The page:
The Legal Innovation & Technology Lab's Form Explorer Alpha
@ Suffolk Law School Last updated 2022-05-13
We're collecting existing pdf forms from multiple jurisdictions and making it possible for folks (e.g., courts and non-profits) to turn them into beautiful webapps with ease. Eventually, you will be able to go from form to prototype webapp in a few clicks. As time goes by, we'll grow the number of jurisdictions and improve our tools' performance. They'll never do all of the work, but they help plot a course for what otherwise might seem an "impossible" task. They'll help make things concrete, allowing for stakeholders and developers to edit their way to a production-ready solution built on suggestions rooted in years of form building experience.
For many, interaction with a court involves completing a "form," and often, this means filling out either a paper form or pdf facsimile. Occasionally, the latter can be found online and come with embedded fillable fields. Most of the time, however, this just means one can type in the fields before printing the form. The infrastructure that has grown up around court forms too often focus on delivering either a physical form or pictures of such to the court. Very rare is the form that can easily be filled out on a phone absent specialty software, and even more rare is the form that helps guide users through the process. There are exceptions, like the forms found at LawHelp Interactive or the growing constellation of A2J Author-driven forms found across multiple jurisdictions. Yet, the majority of court processes linked to forms have failed to keep pace with our technical ability to offer context-aware mobile friendly fully-electronic interactions. This Form Explorer is part of a broader open-source effort—the Document Assembly Line—aimed at changing this. To learn more about how we got started, check out Digital Curb Cuts: Towards an Inclusive Open Forms Ecosystem, a law review article describing the project's genesis.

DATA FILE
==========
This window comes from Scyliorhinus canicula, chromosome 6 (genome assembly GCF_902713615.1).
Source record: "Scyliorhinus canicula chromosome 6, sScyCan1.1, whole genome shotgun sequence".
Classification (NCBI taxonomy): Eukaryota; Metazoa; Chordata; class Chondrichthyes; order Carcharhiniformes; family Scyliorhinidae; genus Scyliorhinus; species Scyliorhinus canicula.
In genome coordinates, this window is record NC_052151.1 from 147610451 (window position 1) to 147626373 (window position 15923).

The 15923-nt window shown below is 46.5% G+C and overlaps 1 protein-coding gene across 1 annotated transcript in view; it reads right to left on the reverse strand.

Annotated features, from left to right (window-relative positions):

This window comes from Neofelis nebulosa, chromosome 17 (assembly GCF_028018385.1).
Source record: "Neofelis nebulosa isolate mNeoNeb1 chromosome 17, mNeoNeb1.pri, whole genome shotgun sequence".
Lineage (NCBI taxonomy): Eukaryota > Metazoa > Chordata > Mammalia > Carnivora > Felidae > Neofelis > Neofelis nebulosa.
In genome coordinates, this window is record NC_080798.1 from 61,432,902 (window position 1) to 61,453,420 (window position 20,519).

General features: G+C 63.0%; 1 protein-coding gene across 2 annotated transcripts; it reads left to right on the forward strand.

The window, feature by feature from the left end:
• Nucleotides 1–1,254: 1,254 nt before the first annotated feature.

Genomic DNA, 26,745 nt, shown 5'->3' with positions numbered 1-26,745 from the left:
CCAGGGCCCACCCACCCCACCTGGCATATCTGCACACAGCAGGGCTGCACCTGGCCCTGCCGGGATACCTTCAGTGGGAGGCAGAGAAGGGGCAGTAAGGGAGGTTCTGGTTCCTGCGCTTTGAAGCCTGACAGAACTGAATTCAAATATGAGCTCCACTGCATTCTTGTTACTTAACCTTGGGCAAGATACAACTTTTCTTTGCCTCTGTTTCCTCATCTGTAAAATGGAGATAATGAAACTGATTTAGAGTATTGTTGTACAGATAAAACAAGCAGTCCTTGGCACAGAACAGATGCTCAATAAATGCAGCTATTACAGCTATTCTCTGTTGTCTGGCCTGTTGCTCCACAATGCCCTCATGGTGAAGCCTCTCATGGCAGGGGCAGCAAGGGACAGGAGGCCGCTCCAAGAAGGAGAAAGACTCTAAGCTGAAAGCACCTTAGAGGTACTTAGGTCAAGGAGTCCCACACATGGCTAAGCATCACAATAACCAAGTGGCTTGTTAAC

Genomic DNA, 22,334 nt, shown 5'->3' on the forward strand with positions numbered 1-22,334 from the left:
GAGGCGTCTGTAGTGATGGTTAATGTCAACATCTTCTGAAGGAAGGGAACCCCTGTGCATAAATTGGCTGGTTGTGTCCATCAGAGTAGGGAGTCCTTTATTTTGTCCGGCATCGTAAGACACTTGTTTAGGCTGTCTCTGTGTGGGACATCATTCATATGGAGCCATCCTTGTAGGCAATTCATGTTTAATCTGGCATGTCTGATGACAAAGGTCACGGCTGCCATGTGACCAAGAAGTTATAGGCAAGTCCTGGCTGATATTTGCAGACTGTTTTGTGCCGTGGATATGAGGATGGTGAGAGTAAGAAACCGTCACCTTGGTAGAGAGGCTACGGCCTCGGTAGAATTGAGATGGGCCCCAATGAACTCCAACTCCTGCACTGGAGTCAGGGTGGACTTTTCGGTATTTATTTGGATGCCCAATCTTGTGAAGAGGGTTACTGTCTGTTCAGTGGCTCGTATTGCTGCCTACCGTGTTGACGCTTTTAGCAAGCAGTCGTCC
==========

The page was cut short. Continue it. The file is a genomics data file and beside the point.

On this site you can explore the connections between forms and get a feel for populations of existing forms, allowing you to strategize how best to redesign or translate flat forms into vibrant interactive web apps.
Currently, we've downloaded and parsed 10018 forms from 24 jurisdictions. Use the menu above to explore, or download summary data here: form_data.csv And please remember this is a work in progress. So, everything here is subject to change including things like fields we find and how we calculate readability.